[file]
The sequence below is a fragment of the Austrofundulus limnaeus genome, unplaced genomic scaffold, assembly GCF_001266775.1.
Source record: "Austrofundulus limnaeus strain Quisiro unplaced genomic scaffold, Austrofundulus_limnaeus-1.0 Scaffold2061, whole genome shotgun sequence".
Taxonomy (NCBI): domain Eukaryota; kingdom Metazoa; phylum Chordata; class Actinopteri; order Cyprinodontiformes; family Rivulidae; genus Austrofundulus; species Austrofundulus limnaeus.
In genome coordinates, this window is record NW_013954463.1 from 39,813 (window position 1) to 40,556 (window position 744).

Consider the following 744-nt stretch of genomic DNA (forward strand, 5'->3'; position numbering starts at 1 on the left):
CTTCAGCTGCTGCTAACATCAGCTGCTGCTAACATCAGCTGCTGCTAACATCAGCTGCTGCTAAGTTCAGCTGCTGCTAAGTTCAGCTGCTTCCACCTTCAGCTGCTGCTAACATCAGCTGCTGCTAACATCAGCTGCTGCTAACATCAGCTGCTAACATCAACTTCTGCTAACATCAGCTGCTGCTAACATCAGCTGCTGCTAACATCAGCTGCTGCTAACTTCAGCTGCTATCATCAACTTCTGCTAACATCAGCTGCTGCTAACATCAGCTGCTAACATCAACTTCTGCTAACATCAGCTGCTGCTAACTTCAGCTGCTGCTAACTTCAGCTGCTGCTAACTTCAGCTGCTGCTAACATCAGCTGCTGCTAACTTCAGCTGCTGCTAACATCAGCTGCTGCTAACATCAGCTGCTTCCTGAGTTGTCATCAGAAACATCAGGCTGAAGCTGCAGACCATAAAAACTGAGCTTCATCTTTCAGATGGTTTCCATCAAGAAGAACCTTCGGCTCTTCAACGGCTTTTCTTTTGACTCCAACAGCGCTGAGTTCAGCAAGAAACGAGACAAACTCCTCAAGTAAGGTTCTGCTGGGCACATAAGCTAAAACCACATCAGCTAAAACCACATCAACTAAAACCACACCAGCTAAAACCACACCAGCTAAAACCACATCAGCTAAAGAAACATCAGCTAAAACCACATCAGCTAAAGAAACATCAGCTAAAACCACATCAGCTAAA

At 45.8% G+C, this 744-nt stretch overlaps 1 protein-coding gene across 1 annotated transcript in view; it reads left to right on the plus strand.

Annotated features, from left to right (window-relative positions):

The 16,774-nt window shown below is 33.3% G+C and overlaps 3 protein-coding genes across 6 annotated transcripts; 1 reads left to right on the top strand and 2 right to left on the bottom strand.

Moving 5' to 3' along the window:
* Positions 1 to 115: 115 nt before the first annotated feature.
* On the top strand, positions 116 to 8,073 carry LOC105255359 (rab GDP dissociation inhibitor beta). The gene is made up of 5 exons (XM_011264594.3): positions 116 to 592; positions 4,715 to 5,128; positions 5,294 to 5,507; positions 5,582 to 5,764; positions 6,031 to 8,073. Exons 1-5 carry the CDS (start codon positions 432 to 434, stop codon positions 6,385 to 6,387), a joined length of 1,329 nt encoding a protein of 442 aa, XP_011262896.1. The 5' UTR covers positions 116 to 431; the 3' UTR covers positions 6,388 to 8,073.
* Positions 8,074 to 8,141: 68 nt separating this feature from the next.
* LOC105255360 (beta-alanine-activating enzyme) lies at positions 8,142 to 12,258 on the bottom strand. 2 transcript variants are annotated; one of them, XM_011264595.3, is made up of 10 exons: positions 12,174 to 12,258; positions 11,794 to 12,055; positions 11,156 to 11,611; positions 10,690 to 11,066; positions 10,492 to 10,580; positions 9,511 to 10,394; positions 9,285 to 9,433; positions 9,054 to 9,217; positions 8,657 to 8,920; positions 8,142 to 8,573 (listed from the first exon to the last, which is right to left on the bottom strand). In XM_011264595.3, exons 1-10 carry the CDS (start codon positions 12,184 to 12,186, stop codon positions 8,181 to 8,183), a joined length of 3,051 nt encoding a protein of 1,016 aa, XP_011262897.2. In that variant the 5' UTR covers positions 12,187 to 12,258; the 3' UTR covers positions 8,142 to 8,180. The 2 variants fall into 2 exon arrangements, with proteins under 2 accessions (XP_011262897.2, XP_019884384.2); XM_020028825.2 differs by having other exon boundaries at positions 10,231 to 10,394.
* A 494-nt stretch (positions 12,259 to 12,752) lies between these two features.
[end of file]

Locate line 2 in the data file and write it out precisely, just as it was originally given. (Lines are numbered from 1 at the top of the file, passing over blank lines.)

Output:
Source record: "Austrofundulus limnaeus strain Quisiro unplaced genomic scaffold, Austrofundulus_limnaeus-1.0 Scaffold2061, whole genome shotgun sequence".